Restraints on Texas payday loans are worth another try

Posted Thursday, May. 09, 2013  comments  Print Reprints
A

Have more to add? News tip? Tell us

Two years ago, the Legislature brought more transparency to the destructively high cost of consumer payday and deposit advance loans.

Any interest in genuine reform appears to have ended there.

The Texas Senate passed a remarkably responsive bill regulating the exorbitant interest rates and fees that can be collected by Texas payday lenders. A weaker version currently before a Texas House committee at least limits how many times consumers can refinance loans, incurring more fees each time that only extend the term and increase the ultimate cost.

The House bill’s author, state Rep. Mike Villarreal, D-San Antonio, said Wednesday the bill does not have even one certain vote, other than his own, in the Committee on Investments and Financial Services, which he chairs.

For the Legislature, it marks a second failure to bring even mild regulation to an industry under increasing national scrutiny for loans charging annual interest rates as high as 391 percent, according to a study by the federal Consumer Financial Protection Bureau.

According to a survey by the Pew Charitable Trust, 8 percent of Texans rely on consumer payday or deposit advance loans, which can be 20 times more expensive than bank loans and three to four times more costly than pawn loans.

San Antonio, Dallas, Austin and El Paso have passed local laws regulating the industry, and Houston has one on the drawing board.

Critics of payday lending and advocates for relief agencies say the expensive and attractive rollover loans draw borrowers into a cycle of debt. They say Texas and cities are financially better off when borrowers spend less on loan fees and interest and in turn have more to spend on consumer goods that generate local jobs and economic development.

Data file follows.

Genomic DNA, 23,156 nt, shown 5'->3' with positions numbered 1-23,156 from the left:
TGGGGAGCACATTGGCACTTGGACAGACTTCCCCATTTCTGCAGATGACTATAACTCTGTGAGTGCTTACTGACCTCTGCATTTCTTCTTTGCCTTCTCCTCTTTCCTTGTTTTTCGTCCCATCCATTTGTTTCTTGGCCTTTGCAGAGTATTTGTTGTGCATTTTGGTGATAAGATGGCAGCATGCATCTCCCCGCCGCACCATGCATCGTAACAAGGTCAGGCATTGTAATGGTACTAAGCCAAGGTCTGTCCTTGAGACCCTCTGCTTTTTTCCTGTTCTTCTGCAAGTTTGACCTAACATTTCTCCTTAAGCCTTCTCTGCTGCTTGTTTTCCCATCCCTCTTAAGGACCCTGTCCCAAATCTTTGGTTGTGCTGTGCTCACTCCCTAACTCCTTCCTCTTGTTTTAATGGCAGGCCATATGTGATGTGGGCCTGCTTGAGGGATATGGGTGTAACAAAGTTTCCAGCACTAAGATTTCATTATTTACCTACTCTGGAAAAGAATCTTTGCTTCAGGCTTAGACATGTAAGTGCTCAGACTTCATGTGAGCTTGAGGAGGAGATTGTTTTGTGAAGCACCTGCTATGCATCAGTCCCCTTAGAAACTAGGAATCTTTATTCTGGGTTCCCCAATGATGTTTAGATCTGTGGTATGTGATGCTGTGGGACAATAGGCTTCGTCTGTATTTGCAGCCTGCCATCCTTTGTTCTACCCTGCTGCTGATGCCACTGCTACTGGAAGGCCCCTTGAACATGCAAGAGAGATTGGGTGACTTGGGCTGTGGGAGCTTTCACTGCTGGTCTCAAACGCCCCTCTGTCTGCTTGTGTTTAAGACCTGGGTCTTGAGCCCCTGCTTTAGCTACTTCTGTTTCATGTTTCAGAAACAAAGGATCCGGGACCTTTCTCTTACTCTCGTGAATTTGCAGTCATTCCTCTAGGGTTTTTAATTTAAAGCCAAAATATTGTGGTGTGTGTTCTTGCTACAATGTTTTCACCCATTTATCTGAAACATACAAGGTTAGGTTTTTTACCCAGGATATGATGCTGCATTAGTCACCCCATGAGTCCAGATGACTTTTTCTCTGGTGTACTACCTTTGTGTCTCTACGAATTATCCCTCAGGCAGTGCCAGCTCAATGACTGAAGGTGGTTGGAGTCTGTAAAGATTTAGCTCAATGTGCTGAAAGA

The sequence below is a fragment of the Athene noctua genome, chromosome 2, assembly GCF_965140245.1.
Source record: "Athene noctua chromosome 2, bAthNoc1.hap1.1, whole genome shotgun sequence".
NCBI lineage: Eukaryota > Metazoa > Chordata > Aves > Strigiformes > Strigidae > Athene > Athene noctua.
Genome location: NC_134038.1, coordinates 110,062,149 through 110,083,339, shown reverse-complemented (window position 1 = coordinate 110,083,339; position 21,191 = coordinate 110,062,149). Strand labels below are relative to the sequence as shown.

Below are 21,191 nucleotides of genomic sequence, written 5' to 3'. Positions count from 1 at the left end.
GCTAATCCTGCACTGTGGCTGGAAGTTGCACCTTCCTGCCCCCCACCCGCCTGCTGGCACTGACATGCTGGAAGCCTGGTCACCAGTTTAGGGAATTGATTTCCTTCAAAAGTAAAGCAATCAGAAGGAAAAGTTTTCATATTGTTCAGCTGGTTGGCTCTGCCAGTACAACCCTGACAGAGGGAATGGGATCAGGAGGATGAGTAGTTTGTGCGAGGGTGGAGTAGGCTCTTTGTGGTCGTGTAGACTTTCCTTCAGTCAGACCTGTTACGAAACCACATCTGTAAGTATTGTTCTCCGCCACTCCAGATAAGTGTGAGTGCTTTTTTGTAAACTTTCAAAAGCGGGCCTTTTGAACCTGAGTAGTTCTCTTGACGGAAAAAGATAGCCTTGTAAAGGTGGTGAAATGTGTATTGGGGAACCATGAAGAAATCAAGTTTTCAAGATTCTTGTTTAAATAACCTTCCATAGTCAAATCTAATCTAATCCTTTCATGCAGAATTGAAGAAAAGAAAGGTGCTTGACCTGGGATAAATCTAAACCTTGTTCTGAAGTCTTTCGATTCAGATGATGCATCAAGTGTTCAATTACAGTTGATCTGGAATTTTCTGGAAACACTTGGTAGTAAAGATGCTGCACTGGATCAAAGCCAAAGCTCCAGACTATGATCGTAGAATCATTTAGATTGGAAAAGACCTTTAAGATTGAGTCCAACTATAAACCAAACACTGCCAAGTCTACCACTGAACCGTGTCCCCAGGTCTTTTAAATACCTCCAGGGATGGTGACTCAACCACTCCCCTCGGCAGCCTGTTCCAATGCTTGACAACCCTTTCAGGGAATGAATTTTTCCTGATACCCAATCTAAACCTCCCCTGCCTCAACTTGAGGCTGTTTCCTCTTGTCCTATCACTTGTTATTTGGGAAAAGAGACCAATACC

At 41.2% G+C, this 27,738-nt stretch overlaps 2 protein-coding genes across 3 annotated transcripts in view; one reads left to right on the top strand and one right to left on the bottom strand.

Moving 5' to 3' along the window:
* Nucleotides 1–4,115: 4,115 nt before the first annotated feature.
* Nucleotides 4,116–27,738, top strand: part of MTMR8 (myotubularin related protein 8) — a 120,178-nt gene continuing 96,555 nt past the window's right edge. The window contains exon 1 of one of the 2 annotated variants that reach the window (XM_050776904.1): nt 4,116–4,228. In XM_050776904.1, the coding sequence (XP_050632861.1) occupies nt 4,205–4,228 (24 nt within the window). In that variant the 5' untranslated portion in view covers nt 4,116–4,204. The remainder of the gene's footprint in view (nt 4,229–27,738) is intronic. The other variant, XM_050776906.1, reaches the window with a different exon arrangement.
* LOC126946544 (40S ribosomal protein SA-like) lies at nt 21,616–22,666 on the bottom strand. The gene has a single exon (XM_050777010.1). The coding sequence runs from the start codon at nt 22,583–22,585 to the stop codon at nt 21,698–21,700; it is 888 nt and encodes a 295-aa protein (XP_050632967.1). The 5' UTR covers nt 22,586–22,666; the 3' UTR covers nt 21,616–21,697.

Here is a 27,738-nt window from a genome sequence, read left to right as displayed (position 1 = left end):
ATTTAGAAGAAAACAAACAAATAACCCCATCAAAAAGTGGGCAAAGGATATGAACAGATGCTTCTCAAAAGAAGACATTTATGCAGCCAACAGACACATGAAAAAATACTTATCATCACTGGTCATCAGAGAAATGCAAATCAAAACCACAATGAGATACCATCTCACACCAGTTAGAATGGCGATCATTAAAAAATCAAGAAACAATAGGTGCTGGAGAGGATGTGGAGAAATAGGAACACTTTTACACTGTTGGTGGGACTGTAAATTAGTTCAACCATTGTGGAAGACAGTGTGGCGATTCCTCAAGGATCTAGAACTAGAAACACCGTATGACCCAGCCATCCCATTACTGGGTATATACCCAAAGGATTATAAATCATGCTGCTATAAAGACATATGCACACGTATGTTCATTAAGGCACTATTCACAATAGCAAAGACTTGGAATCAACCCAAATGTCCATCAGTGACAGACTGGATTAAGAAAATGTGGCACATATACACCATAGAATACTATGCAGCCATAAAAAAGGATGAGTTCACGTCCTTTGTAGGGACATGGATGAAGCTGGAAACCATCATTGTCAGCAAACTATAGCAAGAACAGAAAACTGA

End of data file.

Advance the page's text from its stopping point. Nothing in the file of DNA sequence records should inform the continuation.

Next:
Supporters of payday and deposit advance lenders view the loans as a matter of free enterprise and consumer choice and argue that the loans are lessons in self-reliance and personal responsibility.

In Villarreal’s committee hearing, one Republican said lawmakers should not “assign a morality to an issue of business.” Another said payday loans allow Texans to “exercise their freedom.”

The 2011 Legislature made the costs clear to borrowers, requiring plain-language warnings and new reports to the state Office of Consumer Credit Commissioner.

But that office’s main purpose is to gather data and register lenders, not to regulate them.

A coalition of church groups, Texas Faith for Fair Lending, has united the Texas Catholic Conference and the Texas Baptists’ Christian Life Commission to call for limits on loan eligibility, fees and interest.

The Senate reforms, in Senate Bill 1247 by state Sen. John Carona, R-Dallas, passed by a 24-6 vote that included local state Sens. Wendy Davis, D-Fort Worth; Kelly Hancock, R-North Richland Hills; and Jane Nelson, R-Flower Mound, voting for it. Sen. Brian Birdwell, R-Granbury, was opposed.

Davis has led Democratic efforts to reform payday lending. Carona convinced a majority of Republicans to support a bill that provided some reforms acceptable to the industry while also preventing multiple-payment payday loans of more than 180 days and the equally attractive rollover auto title loans.

Villarreal’s House version has added one element senators rejected: a six-year moratorium on city ordinances regulating payday lenders.

Senators debated such a moratorium and adamantly rejected it, led by urban lawmakers from cities with local ordinances.

To survive, the bill must pass Villarreal’s House committee by May 18. If it doesn’t fail there, the Senate lies in wait.

You might say the task will roll over to the next Legislature.

Looking for comments?

We welcome your comments on this story, but please be civil. Do not use profanity, hate speech, threats, personal abuse, images, internet links or any device to draw undue attention. Our policy requires those wishing to post here to use their real identity.

Our commenting policy | Facebook commenting FAQ | Why Facebook?